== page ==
By Ken Trainor
I nominate my daughter-in-law, Kristen Zotti Trainor, for Mother of the Year. I've nominated her each year since my own mom died in 2015, so that's only two years so far, but I expect this to be a long run. After all, she's only been a mother for 3½ years.
There are far too many deserving candidates to actually name a Mother of the Year, so getting nominated is as far as this goes. Almost every mother is nominated by someone, which is as it should be.
Some mothers face great adversity and overcome it. Some can't quite overcome it but deserve our admiration for facing that adversity and doing their best under an amazing array of circumstances. Some are naturally good at being mothers and some have to really work their butts off to do the best they can. Some moms are fun/have fun and some are/do not, but they still love to their full capacity. Many second-guess their own mothering, which may be partly why they're so good at it. Self-doubt can be a motivator.
This is why we can't name a single Mother of the Year. Too many variables.
But Kristen has earned her nomination. Right out of the gate, she had twin boys, born two months premature. Tyler, the smaller of the two, was 3 pounds, 1 ounce and stayed in the NICU for two months. When he finally joined them at home, there were still plenty of doctor visits because he had internal issues to iron out. Bryce, aka "The Bull," was 3 pounds, 9 ounces, so not a big bull.
On top of all that, a few months later, Kristen and my son separated and eventually divorced. Kristen lived with her dad and step-mom for the first year and a half, so there was some help, but she was still a single mom. Dylan helps support them. He's good with the boys and clearly loves them, but Kristen does the heavy lifting.
It hasn't been easy for her, but she also gets "the good stuff," the upside of being there. The boys are funny and sweet, but they're wonderful to be with mostly because of the time and effort Kristen has put in with them. It brings out their best side. It pays off.
To be a good parent, you have to love fully and you have to set limits. Having fun with them isn't essential, but it's a big plus. Stimulating their minds and introducing them to new experiences, enlarging their world, is also very important. Having a support system of family and friends helps, too.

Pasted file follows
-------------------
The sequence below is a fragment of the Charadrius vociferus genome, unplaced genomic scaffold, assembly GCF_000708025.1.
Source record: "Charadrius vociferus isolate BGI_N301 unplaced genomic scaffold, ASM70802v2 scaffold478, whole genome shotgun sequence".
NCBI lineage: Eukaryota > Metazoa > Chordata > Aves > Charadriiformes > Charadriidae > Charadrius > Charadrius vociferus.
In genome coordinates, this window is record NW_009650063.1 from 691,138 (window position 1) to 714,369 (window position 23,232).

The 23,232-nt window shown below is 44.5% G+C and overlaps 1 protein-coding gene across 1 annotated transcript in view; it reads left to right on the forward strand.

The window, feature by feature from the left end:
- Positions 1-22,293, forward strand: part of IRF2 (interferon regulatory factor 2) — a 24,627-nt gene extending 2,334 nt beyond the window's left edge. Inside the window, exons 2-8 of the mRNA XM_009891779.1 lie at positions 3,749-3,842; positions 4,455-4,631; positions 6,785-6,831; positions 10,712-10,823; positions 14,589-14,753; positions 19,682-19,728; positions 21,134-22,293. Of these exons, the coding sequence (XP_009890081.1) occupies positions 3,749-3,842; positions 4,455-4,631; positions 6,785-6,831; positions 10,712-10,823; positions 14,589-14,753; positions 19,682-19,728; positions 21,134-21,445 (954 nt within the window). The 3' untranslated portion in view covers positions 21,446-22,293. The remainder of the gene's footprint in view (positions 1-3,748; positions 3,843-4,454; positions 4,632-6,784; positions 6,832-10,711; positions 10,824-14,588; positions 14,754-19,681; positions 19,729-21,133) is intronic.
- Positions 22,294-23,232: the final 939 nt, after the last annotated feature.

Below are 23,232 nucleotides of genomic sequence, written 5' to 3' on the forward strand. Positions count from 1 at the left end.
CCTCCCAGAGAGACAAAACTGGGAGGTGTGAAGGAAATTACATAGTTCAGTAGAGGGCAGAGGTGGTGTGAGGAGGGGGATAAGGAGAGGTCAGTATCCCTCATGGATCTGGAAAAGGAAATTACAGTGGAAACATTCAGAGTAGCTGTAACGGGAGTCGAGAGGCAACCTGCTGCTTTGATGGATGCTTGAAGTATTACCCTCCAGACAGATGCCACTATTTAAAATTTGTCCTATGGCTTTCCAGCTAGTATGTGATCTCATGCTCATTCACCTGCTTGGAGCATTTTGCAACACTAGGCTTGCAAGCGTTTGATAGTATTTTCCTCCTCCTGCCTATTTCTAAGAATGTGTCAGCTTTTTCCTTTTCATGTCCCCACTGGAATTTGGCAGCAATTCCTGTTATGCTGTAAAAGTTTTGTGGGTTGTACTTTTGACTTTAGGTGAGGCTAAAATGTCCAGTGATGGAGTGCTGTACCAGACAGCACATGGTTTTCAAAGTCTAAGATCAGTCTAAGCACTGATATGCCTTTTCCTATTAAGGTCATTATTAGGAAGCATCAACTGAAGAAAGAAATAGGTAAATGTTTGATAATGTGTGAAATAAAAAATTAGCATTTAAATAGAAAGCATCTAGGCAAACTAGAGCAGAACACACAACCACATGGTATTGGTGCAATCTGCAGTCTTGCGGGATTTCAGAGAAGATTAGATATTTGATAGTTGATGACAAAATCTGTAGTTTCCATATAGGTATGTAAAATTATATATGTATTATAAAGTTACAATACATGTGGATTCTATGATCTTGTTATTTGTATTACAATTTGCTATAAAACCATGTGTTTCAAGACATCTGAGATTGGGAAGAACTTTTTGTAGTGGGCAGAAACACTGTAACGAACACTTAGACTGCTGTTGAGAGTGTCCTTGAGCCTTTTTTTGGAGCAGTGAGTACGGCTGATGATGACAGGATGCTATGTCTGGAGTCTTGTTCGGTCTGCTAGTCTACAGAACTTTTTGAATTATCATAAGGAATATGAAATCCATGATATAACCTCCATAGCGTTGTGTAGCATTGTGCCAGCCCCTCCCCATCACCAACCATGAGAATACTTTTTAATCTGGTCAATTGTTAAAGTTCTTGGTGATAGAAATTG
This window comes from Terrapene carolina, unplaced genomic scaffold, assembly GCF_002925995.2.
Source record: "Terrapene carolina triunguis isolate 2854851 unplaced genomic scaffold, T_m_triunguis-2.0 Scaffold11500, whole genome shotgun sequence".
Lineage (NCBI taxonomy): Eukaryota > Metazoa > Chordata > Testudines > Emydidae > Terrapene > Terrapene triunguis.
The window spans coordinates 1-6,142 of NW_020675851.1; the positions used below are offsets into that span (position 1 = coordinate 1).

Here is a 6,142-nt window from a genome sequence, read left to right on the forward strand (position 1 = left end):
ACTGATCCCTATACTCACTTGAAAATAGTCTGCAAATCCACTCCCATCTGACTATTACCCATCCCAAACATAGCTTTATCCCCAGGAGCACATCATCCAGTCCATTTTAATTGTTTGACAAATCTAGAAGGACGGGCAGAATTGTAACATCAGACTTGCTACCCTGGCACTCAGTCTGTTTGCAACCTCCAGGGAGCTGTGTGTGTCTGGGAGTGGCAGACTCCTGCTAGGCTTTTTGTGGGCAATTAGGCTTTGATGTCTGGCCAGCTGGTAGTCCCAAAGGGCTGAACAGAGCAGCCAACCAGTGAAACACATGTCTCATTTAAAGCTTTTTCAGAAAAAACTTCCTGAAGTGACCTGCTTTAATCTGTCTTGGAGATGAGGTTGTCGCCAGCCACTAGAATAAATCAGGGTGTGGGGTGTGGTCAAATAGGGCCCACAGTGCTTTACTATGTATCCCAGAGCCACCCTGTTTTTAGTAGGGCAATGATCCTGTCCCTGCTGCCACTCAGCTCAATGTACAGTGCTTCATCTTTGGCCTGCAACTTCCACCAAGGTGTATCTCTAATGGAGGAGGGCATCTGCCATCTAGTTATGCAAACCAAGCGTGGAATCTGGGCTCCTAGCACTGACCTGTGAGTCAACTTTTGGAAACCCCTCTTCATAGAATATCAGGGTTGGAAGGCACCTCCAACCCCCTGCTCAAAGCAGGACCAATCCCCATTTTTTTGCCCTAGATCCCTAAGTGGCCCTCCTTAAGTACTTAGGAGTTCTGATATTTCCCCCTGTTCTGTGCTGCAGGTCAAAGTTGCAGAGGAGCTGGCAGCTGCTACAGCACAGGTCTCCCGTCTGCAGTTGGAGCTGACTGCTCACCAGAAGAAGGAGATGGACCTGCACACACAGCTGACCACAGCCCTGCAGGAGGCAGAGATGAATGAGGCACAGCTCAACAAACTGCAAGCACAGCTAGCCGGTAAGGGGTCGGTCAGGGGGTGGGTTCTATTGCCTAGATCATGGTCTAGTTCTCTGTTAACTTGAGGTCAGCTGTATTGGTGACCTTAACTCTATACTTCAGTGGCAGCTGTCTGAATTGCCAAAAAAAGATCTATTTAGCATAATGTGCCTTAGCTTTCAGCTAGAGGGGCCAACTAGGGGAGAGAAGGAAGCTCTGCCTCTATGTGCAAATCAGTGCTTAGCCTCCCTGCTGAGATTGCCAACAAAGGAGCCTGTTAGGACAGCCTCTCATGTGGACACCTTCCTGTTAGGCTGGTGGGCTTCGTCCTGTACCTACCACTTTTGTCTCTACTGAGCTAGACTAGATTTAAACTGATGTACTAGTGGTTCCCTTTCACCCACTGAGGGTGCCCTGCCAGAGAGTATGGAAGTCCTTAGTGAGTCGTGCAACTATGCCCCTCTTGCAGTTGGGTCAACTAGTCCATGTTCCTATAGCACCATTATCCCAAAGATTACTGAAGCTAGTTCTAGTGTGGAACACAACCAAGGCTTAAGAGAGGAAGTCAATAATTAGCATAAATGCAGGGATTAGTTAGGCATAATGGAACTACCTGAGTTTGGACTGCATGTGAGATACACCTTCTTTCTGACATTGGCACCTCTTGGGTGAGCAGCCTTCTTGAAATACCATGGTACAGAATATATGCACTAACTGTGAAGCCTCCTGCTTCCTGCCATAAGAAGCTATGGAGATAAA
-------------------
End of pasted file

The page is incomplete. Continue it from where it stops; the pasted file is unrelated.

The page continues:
The boys have read a thousand books in their 3½ years because Kristen signed them up for a program at the local library and diligently kept a log. It may have been 100 books, 10 times each, but we all worked at it. And the boys got the bonus of plenty of snuggle time as we read those books to them. And, of course, the readers get a snuggle bonus too.
Last week at dinner, we introduced the boys to a lemon wedge. We had them smell it first, then Bryce licked it (and puckered up), then Tyler sank his teeth into it and laughed. They were willing to wade in and weren't traumatized by the experience. The credit goes partly to them, but also to Kristen. They aren't afraid to try new things.
Shortly after, Tyler wanted jelly on his pancake, but I insisted he stick with real maple syrup, which I always bring along because it's healthier than other forms of sugar (which they'll get soon enough). Tyler dissolved into tears and I told him we'd have to go outside because he was making too much of a racket in the restaurant. He said something I didn't quite make out and I asked him to repeat it.
"I want a hug!" he said again. The answer to that request, of course, is always yes. All is always forgiven. Then he sat down next to me and enjoyed his syrup-soaked pancake. I give Kristen the credit for his ability to accept imposed limits and also to verbalize his feelings.
These boys are, for the most part, happy and healthy. There's very little meanness in them and they're not entirely self-centered either, which always surprises me. They have their moments, for sure, but by and large, they're a delight. Is this nature or nurture? Some of both, no doubt, but Kristen provides most of the nurture. I can see it when I watch them interact.
And I get the benefit whenever the boys and I are together.
Some mothers face greater challenges than Kristen, but Mother of the Year isn't a contest to see who has it roughest. Every mother faces challenges. This is about love's ability to meet whatever challenges they face — and to face them day after day after day.
I'm writing about my admiration for Kristen because of Mother's Day, but I don't need Mother's Day to remind me.
Every time I see my grandsons, I give thanks that Kristen is their mom.
Answer Book 2018
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